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Java Shenanigans

Posted Oct 16, '11 at 8:33am

master565

master565

4,288 posts

I think pixelsmash is saying, you should have an external Java file that contains a couple of functions, so that you can call on these functions more easily.

 

Posted Oct 16, '11 at 9:55am

snowguy13

snowguy13

2,172 posts

If (the character) is not >= 0

I would get an "incompatible types" error. The left side of the logical test would be a character, and the right would be an integer.
And on an irrelevant note, i believe there is a function in C++ that does this automatically for you.

A friend of mine told me that Java's String class has a "replaceAll" method. I believe the syntax is like this:
That is among the easiest things to accomplish in life.

-_- Thank you for that kind comment.
StringName.replaceAll(replaceWhat, withWhat)
Well I can't say anything about Java, but in AS3 it's more or less like this: you have a static class, which contains static functions. These functions are accessible by using the classname.functionname, which would make this Converter.toHex or something like that. This also means you don't have to instantiate the class, ie. new Converter(), which is probably nicer memory-wise - though it's probably not really an issue with such a small class.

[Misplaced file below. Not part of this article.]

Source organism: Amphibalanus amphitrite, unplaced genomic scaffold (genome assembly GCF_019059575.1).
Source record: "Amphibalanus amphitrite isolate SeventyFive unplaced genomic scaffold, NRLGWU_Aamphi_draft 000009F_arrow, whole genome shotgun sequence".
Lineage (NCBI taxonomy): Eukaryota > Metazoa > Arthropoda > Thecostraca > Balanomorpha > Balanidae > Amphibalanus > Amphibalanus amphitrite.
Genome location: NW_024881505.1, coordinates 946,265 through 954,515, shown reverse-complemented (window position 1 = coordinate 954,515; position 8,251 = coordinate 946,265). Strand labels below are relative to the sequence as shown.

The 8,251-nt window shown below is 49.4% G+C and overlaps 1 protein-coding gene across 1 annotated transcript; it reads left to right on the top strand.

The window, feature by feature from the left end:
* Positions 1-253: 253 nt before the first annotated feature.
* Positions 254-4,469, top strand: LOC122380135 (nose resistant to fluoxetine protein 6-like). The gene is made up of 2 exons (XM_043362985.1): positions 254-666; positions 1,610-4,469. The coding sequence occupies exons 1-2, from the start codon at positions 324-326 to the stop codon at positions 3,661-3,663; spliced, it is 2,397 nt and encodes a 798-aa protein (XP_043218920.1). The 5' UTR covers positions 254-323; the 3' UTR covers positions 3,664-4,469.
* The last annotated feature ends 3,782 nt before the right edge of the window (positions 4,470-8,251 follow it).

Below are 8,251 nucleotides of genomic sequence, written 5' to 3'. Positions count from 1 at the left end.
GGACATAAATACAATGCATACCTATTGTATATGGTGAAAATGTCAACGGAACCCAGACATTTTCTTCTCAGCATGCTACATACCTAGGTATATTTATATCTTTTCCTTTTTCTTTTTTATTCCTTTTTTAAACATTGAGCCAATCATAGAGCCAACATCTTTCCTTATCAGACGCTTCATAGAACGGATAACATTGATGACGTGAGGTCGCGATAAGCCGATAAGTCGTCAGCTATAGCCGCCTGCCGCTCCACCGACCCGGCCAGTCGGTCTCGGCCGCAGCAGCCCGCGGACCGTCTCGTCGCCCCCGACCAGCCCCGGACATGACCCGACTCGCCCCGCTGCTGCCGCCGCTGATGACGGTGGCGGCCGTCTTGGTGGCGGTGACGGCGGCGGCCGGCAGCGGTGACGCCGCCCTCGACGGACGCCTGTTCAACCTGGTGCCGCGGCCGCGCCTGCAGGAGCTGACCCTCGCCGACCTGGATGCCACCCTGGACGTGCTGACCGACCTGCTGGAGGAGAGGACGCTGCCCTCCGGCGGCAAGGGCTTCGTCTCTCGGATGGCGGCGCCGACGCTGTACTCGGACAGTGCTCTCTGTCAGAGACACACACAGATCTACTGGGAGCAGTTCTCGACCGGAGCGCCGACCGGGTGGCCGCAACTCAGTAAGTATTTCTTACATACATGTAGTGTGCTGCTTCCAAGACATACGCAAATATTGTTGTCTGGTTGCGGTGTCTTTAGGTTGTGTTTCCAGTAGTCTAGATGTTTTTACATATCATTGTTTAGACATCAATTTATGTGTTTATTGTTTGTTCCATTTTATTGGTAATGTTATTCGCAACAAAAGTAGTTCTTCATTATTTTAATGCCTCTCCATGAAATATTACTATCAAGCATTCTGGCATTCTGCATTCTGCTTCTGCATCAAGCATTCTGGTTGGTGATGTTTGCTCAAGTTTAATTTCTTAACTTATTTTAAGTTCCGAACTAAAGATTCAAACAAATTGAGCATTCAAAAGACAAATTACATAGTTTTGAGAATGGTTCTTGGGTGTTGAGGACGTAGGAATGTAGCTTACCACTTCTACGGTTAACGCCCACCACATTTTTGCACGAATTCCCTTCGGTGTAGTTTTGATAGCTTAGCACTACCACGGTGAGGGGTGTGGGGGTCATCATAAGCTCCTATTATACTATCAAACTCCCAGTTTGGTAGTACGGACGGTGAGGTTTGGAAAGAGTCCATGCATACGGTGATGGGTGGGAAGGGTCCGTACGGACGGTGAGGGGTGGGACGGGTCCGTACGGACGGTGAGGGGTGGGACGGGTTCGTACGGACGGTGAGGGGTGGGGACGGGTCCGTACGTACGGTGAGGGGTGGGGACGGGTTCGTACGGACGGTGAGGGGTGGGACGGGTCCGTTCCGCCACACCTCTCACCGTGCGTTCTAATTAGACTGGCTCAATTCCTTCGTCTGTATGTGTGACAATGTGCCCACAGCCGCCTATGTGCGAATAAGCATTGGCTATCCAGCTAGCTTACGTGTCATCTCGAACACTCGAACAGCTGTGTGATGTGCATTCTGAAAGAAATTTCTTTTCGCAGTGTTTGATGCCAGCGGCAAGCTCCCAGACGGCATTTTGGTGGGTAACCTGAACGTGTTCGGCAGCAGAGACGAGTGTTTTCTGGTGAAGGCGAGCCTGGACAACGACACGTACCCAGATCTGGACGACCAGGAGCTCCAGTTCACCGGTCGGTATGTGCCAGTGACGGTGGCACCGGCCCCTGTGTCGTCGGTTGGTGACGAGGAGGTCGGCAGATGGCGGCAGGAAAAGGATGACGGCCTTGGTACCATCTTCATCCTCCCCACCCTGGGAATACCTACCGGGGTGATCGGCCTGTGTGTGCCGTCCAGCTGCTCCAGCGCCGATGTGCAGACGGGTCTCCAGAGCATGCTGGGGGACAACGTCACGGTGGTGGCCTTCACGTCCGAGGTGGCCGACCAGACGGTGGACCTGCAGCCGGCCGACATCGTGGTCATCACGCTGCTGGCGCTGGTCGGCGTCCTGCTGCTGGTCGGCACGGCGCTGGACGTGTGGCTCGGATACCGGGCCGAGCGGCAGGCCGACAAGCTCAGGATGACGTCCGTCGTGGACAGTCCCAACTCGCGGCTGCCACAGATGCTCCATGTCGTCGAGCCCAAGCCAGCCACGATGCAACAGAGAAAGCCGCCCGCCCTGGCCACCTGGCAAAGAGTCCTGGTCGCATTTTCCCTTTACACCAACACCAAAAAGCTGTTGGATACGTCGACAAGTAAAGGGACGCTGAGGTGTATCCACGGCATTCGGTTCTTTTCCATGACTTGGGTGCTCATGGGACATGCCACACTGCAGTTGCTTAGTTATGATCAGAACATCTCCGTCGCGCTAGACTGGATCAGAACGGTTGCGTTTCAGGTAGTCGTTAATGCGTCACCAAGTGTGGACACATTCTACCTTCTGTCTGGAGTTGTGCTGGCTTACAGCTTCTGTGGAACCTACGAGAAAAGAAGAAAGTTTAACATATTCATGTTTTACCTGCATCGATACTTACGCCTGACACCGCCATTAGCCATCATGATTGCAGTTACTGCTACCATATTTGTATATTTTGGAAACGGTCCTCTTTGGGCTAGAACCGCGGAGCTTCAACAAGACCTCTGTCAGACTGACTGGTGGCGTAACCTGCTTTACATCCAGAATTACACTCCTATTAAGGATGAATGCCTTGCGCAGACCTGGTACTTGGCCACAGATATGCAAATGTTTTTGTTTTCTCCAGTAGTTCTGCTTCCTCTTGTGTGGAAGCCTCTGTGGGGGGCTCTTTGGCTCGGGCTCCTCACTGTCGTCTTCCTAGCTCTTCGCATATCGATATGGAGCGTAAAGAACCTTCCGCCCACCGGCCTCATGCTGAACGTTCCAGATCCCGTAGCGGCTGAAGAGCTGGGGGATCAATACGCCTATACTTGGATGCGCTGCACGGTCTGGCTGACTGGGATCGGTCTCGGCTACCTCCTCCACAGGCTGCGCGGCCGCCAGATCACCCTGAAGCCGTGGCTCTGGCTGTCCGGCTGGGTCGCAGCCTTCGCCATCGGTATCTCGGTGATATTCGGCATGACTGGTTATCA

Ah, YES! That is EXACTLY what I wanted to do in the first place! However, I tried that and ended up with little success... Probably just a silly syntax error (I do that a lot).
 

Posted Oct 16, '11 at 9:56am

snowguy13

snowguy13

2,172 posts

Whoops! Messed up my previous post.

A friend of mine told me that Java's String class has a "replaceAll" method. I believe the syntax is like this:

StringName.replaceAll(replaceWhat, withWhat)

 

Posted Oct 16, '11 at 10:58am

master565

master565

4,288 posts

-_- Thank you for that kind comment.


It's no offense to you, it's just that this isn't what someone would call a "good" programming forum, I would hardly call it a programming forum at all.
 

Posted Oct 16, '11 at 5:19pm

Graellic

Graellic

4 posts